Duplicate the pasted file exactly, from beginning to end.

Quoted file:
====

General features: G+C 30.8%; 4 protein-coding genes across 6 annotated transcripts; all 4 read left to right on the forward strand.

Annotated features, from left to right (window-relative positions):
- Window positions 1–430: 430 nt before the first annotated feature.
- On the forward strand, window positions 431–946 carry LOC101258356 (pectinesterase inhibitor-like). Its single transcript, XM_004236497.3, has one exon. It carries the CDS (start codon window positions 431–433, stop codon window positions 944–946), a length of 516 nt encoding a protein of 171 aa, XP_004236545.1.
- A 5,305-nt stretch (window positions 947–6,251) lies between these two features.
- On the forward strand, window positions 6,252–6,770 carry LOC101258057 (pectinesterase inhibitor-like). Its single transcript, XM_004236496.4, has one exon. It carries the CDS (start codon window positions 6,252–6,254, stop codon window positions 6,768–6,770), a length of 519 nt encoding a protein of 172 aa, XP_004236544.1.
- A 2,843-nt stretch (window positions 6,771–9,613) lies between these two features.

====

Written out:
General features: G+C 30.8%; 4 protein-coding genes across 6 annotated transcripts; all 4 read left to right on the forward strand.

Annotated features, from left to right (window-relative positions):
- Window positions 1–430: 430 nt before the first annotated feature.
- On the forward strand, window positions 431–946 carry LOC101258356 (pectinesterase inhibitor-like). Its single transcript, XM_004236497.3, has one exon. It carries the CDS (start codon window positions 431–433, stop codon window positions 944–946), a length of 516 nt encoding a protein of 171 aa, XP_004236545.1.
- A 5,305-nt stretch (window positions 947–6,251) lies between these two features.
- On the forward strand, window positions 6,252–6,770 carry LOC101258057 (pectinesterase inhibitor-like). Its single transcript, XM_004236496.4, has one exon. It carries the CDS (start codon window positions 6,252–6,254, stop codon window positions 6,768–6,770), a length of 519 nt encoding a protein of 172 aa, XP_004236544.1.
- A 2,843-nt stretch (window positions 6,771–9,613) lies between these two features.